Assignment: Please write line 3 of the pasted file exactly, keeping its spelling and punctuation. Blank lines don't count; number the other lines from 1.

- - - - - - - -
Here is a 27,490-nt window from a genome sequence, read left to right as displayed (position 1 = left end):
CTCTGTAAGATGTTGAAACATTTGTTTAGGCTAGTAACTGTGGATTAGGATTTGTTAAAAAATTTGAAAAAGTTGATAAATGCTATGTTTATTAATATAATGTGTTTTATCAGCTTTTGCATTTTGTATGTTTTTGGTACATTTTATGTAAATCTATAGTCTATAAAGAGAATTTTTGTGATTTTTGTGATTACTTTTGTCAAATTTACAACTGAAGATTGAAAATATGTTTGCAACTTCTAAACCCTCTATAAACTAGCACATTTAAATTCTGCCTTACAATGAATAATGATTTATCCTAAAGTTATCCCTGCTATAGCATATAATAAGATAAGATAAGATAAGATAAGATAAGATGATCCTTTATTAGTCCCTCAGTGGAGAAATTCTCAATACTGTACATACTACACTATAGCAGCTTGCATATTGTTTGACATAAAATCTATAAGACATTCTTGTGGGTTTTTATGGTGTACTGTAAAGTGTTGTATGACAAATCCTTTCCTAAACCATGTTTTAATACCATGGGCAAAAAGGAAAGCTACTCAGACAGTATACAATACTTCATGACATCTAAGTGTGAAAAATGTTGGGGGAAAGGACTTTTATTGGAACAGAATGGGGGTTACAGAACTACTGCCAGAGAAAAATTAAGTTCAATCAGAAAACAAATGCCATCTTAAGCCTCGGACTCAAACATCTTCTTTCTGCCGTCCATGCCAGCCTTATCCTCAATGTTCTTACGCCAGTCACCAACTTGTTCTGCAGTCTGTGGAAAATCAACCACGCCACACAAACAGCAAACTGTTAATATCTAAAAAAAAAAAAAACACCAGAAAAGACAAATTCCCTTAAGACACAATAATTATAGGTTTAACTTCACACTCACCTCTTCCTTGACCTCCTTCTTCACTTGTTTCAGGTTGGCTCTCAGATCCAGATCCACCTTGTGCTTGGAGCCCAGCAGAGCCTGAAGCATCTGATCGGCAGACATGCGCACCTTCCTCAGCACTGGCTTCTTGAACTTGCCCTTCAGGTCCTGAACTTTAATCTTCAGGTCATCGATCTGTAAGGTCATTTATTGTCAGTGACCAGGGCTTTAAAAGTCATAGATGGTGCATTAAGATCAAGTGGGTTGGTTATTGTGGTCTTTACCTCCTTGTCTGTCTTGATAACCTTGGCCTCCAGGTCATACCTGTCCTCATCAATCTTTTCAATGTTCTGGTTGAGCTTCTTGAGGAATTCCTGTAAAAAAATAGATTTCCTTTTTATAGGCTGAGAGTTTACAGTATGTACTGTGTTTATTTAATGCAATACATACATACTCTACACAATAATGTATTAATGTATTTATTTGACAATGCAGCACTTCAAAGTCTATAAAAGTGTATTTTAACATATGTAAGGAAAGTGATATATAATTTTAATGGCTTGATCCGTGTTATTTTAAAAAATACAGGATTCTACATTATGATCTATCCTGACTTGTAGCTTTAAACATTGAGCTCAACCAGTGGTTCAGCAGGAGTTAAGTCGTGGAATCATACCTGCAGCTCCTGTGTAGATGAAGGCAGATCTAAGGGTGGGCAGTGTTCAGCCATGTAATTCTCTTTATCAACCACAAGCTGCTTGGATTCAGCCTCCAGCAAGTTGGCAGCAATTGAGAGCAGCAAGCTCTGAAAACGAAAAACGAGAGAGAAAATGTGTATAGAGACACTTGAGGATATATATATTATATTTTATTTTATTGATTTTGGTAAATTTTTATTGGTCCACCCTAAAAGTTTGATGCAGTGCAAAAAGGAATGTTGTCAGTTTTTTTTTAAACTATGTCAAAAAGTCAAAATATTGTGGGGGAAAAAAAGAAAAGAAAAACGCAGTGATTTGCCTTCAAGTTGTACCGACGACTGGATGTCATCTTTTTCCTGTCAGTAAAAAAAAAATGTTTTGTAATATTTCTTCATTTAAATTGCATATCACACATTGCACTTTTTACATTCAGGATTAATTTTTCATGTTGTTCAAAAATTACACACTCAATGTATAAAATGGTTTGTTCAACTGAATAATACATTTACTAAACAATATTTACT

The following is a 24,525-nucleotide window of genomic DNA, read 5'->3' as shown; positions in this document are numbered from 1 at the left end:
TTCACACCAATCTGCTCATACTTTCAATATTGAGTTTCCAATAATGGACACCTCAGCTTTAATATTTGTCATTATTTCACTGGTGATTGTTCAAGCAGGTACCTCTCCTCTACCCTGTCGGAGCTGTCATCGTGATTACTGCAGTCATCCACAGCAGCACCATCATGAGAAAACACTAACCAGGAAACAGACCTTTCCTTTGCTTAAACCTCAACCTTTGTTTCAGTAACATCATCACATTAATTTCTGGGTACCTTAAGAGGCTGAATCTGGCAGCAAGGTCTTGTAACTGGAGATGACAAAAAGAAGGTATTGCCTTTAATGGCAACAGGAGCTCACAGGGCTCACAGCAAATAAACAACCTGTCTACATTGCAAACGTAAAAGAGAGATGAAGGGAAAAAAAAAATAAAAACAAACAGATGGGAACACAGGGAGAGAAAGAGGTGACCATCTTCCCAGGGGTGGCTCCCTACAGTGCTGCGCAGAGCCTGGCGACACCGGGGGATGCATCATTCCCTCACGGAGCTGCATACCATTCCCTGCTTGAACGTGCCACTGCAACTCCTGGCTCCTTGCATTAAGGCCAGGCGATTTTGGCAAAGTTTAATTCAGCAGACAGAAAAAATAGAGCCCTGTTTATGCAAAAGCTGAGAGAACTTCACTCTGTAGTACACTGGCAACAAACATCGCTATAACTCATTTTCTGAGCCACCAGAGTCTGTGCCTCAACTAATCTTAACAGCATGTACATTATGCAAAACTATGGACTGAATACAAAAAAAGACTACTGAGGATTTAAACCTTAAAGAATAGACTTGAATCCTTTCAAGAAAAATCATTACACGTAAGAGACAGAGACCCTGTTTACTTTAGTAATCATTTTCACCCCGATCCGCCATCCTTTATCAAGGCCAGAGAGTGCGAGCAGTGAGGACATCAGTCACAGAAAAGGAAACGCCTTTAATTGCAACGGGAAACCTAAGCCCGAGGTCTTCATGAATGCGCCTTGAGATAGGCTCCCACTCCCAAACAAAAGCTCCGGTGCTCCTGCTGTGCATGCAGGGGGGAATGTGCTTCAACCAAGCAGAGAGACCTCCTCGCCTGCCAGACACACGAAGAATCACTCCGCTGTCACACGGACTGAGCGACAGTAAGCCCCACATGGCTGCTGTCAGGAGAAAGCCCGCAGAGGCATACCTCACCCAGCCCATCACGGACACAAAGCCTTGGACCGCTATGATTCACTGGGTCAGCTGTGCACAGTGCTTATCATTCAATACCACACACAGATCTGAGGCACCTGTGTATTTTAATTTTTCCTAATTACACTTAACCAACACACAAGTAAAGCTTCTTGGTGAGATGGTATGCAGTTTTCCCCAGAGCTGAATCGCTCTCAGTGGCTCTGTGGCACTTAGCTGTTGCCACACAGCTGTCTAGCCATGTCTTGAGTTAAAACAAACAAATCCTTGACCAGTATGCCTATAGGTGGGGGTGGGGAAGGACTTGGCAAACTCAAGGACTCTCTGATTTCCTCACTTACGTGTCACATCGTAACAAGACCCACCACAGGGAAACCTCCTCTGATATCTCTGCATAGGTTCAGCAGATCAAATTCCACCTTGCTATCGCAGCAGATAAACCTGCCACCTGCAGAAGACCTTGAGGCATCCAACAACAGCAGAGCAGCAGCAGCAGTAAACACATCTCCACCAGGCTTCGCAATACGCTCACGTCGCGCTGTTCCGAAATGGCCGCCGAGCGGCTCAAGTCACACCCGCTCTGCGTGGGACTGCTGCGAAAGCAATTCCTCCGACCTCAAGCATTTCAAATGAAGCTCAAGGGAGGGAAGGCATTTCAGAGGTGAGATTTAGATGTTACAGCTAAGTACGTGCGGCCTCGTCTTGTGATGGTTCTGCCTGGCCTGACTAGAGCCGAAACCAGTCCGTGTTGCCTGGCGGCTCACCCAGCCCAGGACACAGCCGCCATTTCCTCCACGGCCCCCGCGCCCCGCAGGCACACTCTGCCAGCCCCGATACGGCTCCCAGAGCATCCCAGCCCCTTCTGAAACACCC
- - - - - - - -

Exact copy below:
The following is a 24,525-nucleotide window of genomic DNA, read 5'->3' as shown; positions in this document are numbered from 1 at the left end: